There are signs that things could potentially change drastically in your web browsing world. Within the past week, there are some things that should make you stand up and notice.
It’s not a matter of coolness or funkiness that should make you stand up and pay attention. It’s the lack of support for Adobe Flash that stands out for me. Instead, the focus on the browser to support the HTML5 standard is key. You should read as much as you can about HTML5. Start with the Wikipedia article to get a sense of where this upgrade to the technology is headed. Can a singular device signal a change in direction? Whether it’s the cart or the horse, consider that few had heard of Firewire before the fruit coloured iMacs. Remember the outrage when the new Macbooks came without Firewire. Many forecast the end of the world but witness the growth in digital cameras that don’t require Firewire.
Then, from the Google blog, we see this post. It’s not big and flashy and is provided almost as friendly advice that it’s time to make sure that you’re using a modern browser. That’s always good advice for any software as the bad guys work to exploit vulnerabilities in software. You want to make sure that you’re fully patched. However, the message that new features in Google Docs and Google Sites won’t work with older browsers is ominous. You’ve got a month to upgrade and the blog post indicates that you’ll see the effects starting March 1.
With the leader’s share in browser installations, any change to a web browsing standard has to include Microsoft. They are onside and, in fact, have a testing centre set up here. There’s another sign that you cannot ignore. A concern on the Microsoft end of things is Silverlight which would join the Flash player in a fully implemented HTML5.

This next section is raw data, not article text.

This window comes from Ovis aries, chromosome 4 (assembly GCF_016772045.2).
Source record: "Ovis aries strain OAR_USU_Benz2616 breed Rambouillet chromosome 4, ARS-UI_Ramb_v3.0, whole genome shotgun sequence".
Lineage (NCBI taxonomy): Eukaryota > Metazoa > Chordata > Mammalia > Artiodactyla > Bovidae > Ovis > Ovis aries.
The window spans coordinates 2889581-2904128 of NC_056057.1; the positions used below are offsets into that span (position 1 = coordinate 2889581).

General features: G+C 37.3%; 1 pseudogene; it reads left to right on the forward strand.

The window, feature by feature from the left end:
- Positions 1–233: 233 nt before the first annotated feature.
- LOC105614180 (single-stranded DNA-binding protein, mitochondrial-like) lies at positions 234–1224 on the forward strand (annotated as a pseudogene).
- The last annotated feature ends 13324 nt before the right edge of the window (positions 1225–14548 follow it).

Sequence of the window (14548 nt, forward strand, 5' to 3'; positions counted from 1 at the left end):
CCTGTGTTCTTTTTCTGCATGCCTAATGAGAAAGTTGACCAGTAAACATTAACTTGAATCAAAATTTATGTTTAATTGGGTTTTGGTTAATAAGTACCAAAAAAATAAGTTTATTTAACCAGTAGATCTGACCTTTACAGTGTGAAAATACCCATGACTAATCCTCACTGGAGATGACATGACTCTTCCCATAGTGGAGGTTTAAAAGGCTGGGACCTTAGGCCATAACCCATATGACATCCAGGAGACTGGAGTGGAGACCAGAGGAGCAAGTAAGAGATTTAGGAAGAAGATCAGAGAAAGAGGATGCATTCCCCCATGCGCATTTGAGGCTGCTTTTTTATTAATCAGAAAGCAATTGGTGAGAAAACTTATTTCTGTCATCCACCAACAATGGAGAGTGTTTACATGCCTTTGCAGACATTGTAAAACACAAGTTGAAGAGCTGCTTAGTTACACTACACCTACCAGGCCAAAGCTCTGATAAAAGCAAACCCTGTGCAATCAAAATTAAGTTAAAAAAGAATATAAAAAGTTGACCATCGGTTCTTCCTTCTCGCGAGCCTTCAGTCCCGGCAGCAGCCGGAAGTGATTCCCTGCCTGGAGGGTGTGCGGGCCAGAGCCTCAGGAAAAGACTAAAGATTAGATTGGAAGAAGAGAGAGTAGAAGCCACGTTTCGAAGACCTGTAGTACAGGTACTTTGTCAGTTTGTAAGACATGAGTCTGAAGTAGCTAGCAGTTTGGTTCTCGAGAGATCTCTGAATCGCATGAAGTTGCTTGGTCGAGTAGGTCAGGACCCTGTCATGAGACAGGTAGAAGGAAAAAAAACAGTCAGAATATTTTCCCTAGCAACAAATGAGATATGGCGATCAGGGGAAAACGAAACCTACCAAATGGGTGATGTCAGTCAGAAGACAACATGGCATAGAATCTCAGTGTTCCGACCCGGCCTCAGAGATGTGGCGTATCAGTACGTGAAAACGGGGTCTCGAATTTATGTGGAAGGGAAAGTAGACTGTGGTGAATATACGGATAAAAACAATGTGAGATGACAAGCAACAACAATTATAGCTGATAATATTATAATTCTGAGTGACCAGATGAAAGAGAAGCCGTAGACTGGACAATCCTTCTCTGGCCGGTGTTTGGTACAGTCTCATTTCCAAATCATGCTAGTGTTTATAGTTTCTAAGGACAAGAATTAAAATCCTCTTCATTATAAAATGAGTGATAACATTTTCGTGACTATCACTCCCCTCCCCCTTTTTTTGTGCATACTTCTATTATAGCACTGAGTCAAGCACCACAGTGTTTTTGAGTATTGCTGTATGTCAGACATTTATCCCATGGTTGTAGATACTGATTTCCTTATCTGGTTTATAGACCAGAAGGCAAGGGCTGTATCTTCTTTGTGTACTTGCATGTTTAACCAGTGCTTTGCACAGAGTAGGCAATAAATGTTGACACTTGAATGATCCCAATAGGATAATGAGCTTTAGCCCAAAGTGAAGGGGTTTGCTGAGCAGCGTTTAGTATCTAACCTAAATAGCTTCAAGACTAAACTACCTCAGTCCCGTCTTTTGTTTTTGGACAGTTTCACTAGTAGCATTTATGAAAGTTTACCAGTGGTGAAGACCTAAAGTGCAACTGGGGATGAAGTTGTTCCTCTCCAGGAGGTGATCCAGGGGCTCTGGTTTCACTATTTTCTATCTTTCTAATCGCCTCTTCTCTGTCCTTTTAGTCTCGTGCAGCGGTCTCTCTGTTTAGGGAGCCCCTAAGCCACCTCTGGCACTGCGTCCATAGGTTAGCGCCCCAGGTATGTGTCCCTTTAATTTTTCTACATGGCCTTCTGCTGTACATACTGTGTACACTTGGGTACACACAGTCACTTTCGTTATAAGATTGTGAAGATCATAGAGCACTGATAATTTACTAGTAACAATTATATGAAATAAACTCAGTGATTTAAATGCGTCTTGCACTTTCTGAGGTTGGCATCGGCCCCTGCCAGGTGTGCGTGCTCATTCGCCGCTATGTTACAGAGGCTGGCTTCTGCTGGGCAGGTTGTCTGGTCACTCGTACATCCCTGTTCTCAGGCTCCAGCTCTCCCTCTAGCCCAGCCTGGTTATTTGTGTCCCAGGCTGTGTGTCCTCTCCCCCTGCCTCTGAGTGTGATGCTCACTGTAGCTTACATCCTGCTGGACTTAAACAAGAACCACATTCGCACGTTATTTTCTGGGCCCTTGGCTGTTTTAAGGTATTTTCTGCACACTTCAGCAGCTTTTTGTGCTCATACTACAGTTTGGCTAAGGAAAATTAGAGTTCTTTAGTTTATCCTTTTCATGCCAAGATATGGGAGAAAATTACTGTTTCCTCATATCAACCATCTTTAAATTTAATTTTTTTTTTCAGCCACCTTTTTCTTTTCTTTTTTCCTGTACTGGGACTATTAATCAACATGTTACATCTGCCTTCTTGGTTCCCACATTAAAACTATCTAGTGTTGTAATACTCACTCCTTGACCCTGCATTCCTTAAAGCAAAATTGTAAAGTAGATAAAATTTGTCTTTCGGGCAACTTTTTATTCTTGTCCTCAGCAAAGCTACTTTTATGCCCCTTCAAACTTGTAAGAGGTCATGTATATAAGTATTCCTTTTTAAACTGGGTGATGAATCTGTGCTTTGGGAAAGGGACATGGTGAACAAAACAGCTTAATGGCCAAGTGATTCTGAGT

Arguably the biggest dispenser of media, YouTube, is onboard with this as well. There is an opt-in service that lets you abandon the Flash player in favour of HTML5 for viewing your videos.
See what happens when you incorporate HTML5 into the way you’re doing things by looking at Jillion’s HTML5 Media Player’s demo.
Is HTML5 the answer? A lot of really smart people think so. Flash support seems to be the most noticeable. After all, how many times do you turn on your computer and there’s a security update for the Flash player? Or, you get to a website and receive the message “Problems playing content – update your Flash player”. But, HTML5 is much more than alternatives to that player.
The signs are there if you’re paying attention. Whatever browser you’re using will typically push out a message when there are upgrades. You may or may not pay attention to it, but I would suggest that the writing is on the wall. When you get the notification that it’s time to upgrade, you really should. If you’re still using Internet Explorer 6, you need to read this article.
There are great browsers available that give you the full internet experience now and you’re going to want to continue it into the future. Get on board and upgrade your browser(s) today. It’s not terribly difficult; just take the update when it’s offered. There will come a time when all major browsers support it on their current platform. But, you’ve got to be running the current version.
For a really technical reading, check this out.